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Salinity Province 20, Cope Cope

Thumbnail image showing the location of the Cope Cope Salinity Province in VictoriaThe Cope Cope Salinity Province encompasses a number of lakes developed on a broader alluvial flood plain of the Richardson River, some of which are terminal lake systems or are utilised as surface-water transfer routes.

Over 10% of the province has been mapped as having dryland salinity, which is over 5 times the statewide average and almost 20 times the median, on a per province basis. This salinity has developed in low-lying landscapes in swales and lakes associated with local to intermediate scale Groundwater Flow Systems (GFSs) or where broad shallow watertables within a regional scale GFS intersect the existing terminal ephemeral lake system. Flooding has played a key role in salinity discharge with water lying at the surface for long periods providing a hydraulic load to the shallow watertable. The lakes may have a seasonal cycle of salt concentration, dramatically increasing in salinity during summer months.

The main salinity mitigation option has been perenial pastures, although some of this has since been cropped with cereals and legumes.

Province Attributes

Catchment Management Region:NORTH CENTRAL
Priority Status:High
Province Area:29,020 ha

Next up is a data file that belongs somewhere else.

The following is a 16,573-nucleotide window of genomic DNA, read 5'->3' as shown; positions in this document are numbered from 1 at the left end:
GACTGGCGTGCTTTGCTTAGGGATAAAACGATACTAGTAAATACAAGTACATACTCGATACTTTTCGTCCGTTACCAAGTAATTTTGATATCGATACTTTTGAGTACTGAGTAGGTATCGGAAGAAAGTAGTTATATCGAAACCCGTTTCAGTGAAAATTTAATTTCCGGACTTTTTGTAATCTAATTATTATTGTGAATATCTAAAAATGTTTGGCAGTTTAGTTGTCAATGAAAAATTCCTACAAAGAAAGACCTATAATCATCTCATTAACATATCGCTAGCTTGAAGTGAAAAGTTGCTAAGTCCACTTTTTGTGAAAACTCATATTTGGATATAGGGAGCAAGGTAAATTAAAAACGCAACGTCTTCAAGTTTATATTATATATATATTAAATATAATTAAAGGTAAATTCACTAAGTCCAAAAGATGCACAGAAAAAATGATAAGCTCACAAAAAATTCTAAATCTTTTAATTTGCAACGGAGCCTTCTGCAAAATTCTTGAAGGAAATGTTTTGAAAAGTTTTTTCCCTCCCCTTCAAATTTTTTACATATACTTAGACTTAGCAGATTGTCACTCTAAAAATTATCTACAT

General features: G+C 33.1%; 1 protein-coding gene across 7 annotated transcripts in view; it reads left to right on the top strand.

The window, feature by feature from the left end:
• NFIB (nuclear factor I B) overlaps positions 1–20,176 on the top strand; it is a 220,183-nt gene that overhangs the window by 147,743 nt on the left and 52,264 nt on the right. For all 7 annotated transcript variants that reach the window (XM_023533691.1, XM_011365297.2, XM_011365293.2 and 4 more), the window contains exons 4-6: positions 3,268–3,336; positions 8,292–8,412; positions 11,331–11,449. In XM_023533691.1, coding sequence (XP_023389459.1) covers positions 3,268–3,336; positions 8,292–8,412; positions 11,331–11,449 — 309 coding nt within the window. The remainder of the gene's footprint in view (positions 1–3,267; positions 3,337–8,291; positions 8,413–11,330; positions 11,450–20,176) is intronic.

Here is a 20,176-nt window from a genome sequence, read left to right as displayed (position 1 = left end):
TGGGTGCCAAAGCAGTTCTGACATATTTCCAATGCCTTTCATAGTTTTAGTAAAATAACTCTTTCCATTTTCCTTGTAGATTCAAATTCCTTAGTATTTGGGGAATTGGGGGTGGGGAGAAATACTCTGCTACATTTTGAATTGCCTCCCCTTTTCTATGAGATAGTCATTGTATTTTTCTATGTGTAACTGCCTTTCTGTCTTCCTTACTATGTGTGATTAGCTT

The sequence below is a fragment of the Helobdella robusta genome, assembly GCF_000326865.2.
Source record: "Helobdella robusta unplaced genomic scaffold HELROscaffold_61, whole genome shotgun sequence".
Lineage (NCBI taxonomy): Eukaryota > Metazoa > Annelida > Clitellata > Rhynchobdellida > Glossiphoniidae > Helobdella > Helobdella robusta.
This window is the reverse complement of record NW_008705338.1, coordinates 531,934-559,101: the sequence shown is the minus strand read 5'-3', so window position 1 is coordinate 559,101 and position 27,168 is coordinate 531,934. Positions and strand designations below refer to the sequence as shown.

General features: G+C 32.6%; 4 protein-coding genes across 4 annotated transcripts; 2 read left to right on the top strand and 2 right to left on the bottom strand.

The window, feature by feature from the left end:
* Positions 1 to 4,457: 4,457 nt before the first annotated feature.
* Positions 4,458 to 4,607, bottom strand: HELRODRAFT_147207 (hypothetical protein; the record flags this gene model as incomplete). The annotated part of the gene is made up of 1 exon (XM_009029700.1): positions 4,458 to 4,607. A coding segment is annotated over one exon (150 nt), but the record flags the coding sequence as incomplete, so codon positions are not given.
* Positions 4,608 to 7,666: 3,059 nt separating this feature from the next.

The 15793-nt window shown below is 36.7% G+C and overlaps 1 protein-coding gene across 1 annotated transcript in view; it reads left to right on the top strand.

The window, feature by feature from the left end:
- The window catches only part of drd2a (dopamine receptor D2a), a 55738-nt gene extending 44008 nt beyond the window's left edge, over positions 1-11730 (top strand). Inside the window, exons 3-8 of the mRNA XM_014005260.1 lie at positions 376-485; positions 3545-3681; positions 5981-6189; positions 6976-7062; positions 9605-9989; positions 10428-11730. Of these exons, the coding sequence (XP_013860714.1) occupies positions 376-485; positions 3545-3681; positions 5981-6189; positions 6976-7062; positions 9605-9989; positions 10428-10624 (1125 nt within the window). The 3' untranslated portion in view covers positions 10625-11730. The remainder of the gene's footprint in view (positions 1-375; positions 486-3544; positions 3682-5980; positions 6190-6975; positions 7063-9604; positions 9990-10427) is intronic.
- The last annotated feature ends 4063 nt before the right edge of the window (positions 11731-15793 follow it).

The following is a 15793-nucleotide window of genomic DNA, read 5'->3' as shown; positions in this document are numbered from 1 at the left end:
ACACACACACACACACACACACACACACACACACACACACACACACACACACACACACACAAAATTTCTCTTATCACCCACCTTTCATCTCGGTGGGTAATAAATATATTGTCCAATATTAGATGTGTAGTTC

Recorded Soil Salinity Area 1:2,975 ha
Dominant Surface Geology Type:Sedimentary
Influence of Geological Structure on Salinity Occurrence/s:Probable
Relevant Geomorphological Mapping Units (GMUs):5.X, 4.2.X
Predominant Groundwater Flow Systems (GFSs):Regional & Local/Intermediate
Relevant Irrigation Areas:N/A

Cope Cope Salinity Province Map

A detailed map showing the Cope Cope Salinity Province

Links to further reading and material related to the North Central Salinity Province
For further information relating to groundwater levels and salinities in this Province please see: Visualising Victoria's Groundwater (VVG)

1 Please Note: The ‘Recorded Soil Salinity Area’ indicated in the Salinity Province Attribute Table, comprises the total geographic area that has been mapped as having, or showing symptoms of, dryland soil salinity at some time (past or present). As dryland salinity occurrence in the Victorian landscape exhibits many different levels of severity and can change due to climate, landuse and vegetation, previously mapped areas may no longer be showing symptoms. In addition, as not all parts of the State have been mapped, or mapped in the same way, the mapping may not have captured some occurrences.

The soil salinity mapping used to calculate this ‘area’ does not cover irrigation regions. In irrigation regions, depth to watertable and watertable salinity mapping has been used to convey the threat of high watertables on soil waterlogging and/or soil salinisation and these areas are not included in this ‘area‘ calculation.

Please contact the Department, your Catchment Management Authority or your rural water provider for more information about salinity in your location.
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